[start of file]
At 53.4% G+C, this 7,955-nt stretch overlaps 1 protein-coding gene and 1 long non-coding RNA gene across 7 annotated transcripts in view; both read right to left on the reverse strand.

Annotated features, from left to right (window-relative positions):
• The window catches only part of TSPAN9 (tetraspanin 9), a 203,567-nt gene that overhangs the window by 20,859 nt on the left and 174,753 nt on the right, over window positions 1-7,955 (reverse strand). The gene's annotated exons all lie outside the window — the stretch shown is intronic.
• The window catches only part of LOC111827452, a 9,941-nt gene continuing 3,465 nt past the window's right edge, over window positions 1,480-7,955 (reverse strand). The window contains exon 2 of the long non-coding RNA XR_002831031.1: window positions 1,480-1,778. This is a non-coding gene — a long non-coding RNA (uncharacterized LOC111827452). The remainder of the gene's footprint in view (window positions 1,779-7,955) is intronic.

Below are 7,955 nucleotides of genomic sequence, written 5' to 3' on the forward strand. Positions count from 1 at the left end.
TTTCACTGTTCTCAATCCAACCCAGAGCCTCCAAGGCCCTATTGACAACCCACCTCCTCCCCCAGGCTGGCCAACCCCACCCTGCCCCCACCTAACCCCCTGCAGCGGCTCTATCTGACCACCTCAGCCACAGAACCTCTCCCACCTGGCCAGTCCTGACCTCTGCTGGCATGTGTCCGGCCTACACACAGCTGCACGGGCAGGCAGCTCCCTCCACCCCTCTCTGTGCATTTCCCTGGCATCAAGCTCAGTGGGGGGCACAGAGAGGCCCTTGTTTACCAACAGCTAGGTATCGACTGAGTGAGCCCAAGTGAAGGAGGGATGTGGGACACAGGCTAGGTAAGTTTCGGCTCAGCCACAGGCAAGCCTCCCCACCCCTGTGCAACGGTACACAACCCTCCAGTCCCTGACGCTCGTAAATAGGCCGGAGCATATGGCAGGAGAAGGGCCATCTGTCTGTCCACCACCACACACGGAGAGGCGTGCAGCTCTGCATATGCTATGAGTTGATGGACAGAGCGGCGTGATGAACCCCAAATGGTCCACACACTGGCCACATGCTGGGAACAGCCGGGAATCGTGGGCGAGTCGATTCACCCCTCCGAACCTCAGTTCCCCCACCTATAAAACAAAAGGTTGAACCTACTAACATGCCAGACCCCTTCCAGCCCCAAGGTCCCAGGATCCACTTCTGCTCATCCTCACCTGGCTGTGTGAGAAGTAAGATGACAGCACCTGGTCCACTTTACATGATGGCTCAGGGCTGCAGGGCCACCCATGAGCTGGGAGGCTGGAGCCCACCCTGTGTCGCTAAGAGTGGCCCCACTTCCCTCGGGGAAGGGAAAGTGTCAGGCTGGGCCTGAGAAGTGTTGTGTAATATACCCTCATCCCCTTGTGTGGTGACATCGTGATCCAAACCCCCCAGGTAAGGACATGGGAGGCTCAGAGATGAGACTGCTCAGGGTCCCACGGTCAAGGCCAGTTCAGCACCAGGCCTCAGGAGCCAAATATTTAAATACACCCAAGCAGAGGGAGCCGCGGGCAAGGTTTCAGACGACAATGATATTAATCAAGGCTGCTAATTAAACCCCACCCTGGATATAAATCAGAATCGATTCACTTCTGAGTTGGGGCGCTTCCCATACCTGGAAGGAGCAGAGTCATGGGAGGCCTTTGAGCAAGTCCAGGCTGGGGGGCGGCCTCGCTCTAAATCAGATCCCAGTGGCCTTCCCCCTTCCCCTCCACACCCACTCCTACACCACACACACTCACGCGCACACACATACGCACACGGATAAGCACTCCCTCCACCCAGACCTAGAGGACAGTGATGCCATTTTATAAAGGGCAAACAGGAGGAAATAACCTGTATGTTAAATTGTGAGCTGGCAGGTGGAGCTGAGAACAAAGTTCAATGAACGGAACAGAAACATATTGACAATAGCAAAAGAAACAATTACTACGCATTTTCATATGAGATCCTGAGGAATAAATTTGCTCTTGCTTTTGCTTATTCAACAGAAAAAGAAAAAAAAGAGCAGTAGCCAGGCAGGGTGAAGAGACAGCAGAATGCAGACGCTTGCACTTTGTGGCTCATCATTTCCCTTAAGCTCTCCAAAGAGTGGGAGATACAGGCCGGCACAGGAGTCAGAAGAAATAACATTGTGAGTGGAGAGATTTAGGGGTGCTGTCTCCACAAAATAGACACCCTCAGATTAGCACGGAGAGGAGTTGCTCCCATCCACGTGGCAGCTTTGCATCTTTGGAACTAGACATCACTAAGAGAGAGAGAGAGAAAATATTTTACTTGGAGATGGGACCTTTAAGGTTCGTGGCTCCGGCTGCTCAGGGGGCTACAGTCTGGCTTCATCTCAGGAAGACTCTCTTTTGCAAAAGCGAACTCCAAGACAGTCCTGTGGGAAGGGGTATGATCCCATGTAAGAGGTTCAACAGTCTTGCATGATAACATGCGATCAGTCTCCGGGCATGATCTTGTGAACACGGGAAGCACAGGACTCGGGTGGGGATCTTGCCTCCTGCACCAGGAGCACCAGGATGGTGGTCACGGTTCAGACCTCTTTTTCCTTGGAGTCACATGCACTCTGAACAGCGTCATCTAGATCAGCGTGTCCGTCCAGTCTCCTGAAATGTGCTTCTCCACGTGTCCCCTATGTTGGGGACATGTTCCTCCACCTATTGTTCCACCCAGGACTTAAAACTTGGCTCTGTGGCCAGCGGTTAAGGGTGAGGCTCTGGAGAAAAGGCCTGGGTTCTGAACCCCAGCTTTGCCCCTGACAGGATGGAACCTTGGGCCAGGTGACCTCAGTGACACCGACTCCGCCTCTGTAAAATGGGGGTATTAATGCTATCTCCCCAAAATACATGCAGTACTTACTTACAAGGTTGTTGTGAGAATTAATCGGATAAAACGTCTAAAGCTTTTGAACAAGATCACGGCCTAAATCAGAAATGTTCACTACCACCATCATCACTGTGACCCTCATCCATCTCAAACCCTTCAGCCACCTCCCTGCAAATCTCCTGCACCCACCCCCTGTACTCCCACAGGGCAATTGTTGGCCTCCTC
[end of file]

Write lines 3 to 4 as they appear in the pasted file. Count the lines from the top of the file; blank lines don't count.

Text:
• The window catches only part of TSPAN9 (tetraspanin 9), a 203,567-nt gene that overhangs the window by 20,859 nt on the left and 174,753 nt on the right, over window positions 1-7,955 (reverse strand). The gene's annotated exons all lie outside the window — the stretch shown is intronic.
• The window catches only part of LOC111827452, a 9,941-nt gene continuing 3,465 nt past the window's right edge, over window positions 1,480-7,955 (reverse strand). The window contains exon 2 of the long non-coding RNA XR_002831031.1: window positions 1,480-1,778. This is a non-coding gene — a long non-coding RNA (uncharacterized LOC111827452). The remainder of the gene's footprint in view (window positions 1,779-7,955) is intronic.